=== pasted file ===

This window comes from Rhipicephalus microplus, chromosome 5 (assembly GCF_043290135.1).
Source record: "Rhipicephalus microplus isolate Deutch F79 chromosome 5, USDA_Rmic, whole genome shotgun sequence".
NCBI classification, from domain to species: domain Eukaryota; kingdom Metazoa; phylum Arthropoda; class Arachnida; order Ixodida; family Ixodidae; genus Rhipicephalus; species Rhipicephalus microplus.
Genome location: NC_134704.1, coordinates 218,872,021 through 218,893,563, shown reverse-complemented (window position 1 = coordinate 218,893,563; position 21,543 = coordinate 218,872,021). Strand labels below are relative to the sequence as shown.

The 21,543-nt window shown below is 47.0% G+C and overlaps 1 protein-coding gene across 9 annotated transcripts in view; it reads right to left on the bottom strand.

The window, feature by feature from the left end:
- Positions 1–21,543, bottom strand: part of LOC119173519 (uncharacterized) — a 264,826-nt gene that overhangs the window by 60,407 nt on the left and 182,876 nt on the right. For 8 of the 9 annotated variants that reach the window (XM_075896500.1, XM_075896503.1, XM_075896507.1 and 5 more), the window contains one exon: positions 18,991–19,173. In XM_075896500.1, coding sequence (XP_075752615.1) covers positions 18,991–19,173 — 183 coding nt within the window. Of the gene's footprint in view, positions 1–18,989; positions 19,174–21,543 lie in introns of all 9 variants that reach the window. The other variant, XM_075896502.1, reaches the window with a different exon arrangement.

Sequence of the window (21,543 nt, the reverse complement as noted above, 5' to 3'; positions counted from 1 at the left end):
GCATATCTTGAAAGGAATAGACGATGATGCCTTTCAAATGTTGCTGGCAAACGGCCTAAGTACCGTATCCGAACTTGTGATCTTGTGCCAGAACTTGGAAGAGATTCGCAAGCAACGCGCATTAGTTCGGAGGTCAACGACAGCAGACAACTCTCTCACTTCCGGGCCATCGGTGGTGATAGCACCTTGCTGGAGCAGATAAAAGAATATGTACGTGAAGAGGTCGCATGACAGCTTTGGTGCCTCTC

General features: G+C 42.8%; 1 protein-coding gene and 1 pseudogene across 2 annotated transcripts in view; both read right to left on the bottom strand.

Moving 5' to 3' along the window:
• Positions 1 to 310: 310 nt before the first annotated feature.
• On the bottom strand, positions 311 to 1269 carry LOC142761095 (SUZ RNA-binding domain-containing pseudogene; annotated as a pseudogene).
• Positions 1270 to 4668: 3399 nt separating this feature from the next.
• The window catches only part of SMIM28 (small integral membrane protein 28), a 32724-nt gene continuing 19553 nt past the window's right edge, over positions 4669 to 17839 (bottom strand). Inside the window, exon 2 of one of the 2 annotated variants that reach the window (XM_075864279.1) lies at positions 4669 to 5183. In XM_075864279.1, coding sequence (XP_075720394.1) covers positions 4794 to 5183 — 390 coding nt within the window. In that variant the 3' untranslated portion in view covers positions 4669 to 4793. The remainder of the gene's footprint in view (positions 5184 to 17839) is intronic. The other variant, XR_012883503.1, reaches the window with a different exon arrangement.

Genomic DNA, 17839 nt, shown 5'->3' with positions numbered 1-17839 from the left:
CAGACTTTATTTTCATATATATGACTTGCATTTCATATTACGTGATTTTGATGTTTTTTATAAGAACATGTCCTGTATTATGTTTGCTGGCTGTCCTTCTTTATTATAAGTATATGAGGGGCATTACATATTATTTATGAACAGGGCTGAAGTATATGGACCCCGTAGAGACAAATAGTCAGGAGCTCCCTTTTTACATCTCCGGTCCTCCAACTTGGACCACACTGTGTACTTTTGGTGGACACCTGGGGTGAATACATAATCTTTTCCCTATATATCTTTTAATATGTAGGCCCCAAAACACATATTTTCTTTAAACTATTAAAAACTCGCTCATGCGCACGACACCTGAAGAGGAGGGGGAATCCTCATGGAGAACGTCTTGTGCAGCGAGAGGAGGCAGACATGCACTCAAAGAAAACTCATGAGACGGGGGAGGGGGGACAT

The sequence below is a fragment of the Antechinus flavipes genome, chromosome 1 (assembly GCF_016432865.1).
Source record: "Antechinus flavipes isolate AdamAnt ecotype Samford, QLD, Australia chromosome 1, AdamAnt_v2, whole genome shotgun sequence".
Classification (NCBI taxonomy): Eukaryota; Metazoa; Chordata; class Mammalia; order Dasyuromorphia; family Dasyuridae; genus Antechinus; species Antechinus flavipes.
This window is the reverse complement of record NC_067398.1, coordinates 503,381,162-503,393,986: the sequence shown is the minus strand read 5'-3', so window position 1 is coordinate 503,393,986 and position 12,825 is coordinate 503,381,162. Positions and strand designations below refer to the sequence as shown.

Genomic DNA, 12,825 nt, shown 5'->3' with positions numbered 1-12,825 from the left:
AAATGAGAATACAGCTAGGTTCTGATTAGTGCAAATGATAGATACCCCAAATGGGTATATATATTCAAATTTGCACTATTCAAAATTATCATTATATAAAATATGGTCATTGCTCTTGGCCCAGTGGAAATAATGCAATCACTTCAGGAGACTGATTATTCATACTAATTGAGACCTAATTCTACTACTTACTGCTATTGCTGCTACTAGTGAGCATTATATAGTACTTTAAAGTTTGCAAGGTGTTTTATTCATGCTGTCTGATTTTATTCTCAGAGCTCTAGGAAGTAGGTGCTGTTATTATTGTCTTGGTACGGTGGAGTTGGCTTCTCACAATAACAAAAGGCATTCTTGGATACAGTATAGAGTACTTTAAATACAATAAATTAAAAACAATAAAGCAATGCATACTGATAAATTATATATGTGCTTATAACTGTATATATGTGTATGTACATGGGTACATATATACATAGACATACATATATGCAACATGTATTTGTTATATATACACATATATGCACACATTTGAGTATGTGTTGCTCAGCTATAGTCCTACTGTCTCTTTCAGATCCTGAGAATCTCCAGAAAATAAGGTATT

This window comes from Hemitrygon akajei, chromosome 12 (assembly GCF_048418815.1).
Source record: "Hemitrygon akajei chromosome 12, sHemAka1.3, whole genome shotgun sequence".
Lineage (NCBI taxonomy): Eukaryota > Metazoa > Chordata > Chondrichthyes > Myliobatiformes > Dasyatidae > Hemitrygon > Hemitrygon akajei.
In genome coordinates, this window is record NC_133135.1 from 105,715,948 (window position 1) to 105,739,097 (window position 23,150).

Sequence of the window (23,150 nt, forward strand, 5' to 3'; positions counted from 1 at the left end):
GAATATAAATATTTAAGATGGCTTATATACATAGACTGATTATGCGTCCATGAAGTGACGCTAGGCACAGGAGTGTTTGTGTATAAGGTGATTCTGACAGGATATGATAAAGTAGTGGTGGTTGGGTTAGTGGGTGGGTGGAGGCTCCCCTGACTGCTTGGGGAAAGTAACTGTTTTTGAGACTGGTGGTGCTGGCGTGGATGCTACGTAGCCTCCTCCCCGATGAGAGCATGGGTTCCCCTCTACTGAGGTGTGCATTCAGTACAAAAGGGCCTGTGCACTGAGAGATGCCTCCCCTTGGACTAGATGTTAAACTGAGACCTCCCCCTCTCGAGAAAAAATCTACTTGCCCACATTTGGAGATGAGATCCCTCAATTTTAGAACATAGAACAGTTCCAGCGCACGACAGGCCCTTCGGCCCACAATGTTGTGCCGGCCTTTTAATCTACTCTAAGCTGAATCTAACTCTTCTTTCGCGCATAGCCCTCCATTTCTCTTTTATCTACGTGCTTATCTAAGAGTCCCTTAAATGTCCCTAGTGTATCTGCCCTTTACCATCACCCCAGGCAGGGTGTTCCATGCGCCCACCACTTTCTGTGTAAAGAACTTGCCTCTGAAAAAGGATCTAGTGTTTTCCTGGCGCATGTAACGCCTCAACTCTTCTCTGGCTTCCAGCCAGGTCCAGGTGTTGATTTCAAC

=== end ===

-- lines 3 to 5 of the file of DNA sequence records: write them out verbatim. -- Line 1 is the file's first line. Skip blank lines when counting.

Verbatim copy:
NCBI classification, from domain to species: domain Eukaryota; kingdom Metazoa; phylum Arthropoda; class Arachnida; order Ixodida; family Ixodidae; genus Rhipicephalus; species Rhipicephalus microplus.
Genome location: NC_134704.1, coordinates 218,872,021 through 218,893,563, shown reverse-complemented (window position 1 = coordinate 218,893,563; position 21,543 = coordinate 218,872,021). Strand labels below are relative to the sequence as shown.

The 21,543-nt window shown below is 47.0% G+C and overlaps 1 protein-coding gene across 9 annotated transcripts in view; it reads right to left on the bottom strand.